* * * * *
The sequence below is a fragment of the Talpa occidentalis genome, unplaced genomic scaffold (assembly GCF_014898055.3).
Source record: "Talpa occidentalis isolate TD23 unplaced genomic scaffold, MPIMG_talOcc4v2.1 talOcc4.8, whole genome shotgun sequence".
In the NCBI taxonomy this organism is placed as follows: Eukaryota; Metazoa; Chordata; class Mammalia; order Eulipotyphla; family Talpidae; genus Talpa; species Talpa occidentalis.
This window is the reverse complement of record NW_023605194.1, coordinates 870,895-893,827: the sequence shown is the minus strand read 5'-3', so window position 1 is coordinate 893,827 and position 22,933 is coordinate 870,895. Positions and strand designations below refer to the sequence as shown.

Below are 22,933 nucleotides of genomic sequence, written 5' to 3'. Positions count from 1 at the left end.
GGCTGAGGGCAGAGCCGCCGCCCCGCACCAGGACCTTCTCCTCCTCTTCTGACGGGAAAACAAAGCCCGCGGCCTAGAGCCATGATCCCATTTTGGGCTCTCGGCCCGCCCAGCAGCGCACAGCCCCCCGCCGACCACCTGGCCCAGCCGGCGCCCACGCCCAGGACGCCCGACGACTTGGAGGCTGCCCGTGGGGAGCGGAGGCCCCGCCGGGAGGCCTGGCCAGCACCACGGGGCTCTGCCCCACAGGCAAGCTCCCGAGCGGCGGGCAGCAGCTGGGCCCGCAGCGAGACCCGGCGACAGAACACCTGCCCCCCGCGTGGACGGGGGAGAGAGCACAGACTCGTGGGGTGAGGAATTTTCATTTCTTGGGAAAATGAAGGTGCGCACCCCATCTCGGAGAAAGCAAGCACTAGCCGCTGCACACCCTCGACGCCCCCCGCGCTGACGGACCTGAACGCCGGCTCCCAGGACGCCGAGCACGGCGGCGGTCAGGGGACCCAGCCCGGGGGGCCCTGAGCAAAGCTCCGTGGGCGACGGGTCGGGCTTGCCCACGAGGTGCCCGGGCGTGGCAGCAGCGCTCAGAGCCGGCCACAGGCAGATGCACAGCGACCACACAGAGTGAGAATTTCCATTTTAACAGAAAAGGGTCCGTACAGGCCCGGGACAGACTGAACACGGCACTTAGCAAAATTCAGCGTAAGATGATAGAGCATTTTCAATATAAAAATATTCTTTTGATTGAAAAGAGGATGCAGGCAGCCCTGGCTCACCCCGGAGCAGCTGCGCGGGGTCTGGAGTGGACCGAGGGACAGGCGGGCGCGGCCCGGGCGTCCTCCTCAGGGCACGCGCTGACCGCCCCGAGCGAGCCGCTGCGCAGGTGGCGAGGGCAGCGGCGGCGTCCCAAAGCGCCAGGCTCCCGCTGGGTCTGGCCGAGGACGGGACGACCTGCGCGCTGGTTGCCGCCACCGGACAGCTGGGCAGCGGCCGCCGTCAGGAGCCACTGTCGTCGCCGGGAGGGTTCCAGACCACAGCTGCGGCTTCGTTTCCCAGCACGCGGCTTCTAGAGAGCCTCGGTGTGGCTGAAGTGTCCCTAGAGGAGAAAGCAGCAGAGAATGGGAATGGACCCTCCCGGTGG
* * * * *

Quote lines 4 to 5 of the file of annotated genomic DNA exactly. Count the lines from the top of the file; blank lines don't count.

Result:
This window is the reverse complement of record NW_023605194.1, coordinates 870,895-893,827: the sequence shown is the minus strand read 5'-3', so window position 1 is coordinate 893,827 and position 22,933 is coordinate 870,895. Positions and strand designations below refer to the sequence as shown.

Below are 22,933 nucleotides of genomic sequence, written 5' to 3'. Positions count from 1 at the left end.